The FDA provides periods of non-patent regulatory exclusivity, which provides the holder of an approved NDA limited protection from new competition in the marketplace for the innovation represented by its approved drug for a period of three or five years following the FDA’s approval of the NDA. Five years of exclusivity are available to new chemical entities, or NCEs. An NCE is a drug that contains no active moiety that has been approved by the FDA in any other NDA. An active moiety is the molecule or ion, excluding those appended portions of the molecule that cause the drug to be an ester, salt, including a salt with hydrogen or coordination bonds, or other noncovalent, or not involving the sharing of electron pairs between atoms, derivatives, such as a complex (i.e., formed by the chemical interaction of two compounds), chelate (i.e., a chemical compound), or clathrate (i.e., a polymer framework that traps molecules), of the molecule, responsible for the therapeutic activity of the drug substance. During the exclusivity period, the FDA may not accept for review or approve an Abbreviated New Drug Application, or ANDA, or a 505(b)(2) NDA submitted by another company that contains the previously approved active moiety. An ANDA or 505(b)(2) application, however, may be submitted one year before NCE exclusivity expires if a Paragraph IV certification is filed.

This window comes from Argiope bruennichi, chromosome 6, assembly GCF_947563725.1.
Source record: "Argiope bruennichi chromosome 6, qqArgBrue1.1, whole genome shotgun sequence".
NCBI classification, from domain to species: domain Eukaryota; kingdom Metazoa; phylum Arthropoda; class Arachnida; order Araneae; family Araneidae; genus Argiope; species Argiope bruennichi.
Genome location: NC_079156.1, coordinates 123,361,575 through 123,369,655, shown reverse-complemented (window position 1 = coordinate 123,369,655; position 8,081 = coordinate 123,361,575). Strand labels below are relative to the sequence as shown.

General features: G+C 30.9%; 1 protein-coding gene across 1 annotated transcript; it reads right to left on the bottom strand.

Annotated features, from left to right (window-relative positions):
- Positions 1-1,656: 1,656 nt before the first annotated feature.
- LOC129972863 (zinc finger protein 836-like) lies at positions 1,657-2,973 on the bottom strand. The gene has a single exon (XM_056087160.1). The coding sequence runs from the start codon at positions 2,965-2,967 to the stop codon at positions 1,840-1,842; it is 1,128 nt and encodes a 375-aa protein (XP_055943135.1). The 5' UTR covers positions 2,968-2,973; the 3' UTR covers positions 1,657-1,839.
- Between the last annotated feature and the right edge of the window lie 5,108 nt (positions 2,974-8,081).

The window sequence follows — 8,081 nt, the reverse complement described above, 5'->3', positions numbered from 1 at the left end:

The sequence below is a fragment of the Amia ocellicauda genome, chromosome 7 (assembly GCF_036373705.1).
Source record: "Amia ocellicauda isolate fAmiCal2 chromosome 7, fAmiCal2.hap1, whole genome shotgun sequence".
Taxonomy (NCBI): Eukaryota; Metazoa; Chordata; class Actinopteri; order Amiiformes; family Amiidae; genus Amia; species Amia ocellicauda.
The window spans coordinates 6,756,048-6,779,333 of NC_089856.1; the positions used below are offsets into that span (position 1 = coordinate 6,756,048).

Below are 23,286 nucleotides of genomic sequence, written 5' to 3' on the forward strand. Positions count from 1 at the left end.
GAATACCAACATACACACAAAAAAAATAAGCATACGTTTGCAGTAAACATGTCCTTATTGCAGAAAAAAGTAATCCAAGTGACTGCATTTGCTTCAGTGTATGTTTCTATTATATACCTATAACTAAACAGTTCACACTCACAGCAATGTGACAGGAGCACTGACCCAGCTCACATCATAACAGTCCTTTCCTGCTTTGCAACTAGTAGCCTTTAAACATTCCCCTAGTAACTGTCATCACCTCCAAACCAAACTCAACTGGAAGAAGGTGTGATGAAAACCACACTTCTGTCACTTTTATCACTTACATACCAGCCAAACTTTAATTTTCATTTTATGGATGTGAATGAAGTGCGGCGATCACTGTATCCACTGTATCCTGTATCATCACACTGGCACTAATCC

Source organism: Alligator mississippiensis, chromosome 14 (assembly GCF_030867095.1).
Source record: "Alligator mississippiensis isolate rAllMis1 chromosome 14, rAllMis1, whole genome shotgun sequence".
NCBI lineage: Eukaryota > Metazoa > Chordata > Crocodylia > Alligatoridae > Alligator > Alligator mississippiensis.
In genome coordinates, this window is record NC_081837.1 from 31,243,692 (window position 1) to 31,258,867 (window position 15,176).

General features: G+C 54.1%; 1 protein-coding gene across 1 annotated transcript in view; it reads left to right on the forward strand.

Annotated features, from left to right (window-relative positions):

If a product is not eligible for the NCE exclusivity, it may be eligible for three years of exclusivity. Three-year exclusivity is available to the holder of an NDA, including a 505(b)(2) NDA, if one or more new clinical trials, other than bioavailability or bioequivalence trials, was essential to the approval of the application and was conducted or sponsored by the applicant. This three-year exclusivity period protects against FDA approval of ANDAs and 505(b)(2) NDAs for the particular condition of the new drug’s approval or the change to a marketed product, such as a new formulation for a previously approved drug. Five-year and three-year exclusivity will not delay the submission or approval of a 505(b)(1) NDA; however, an applicant submitting a 505(b)(1) NDA would be required to conduct or obtain a right of reference to all of the preclinical studies and adequate and well-controlled clinical trials necessary to demonstrate safety and efficacy.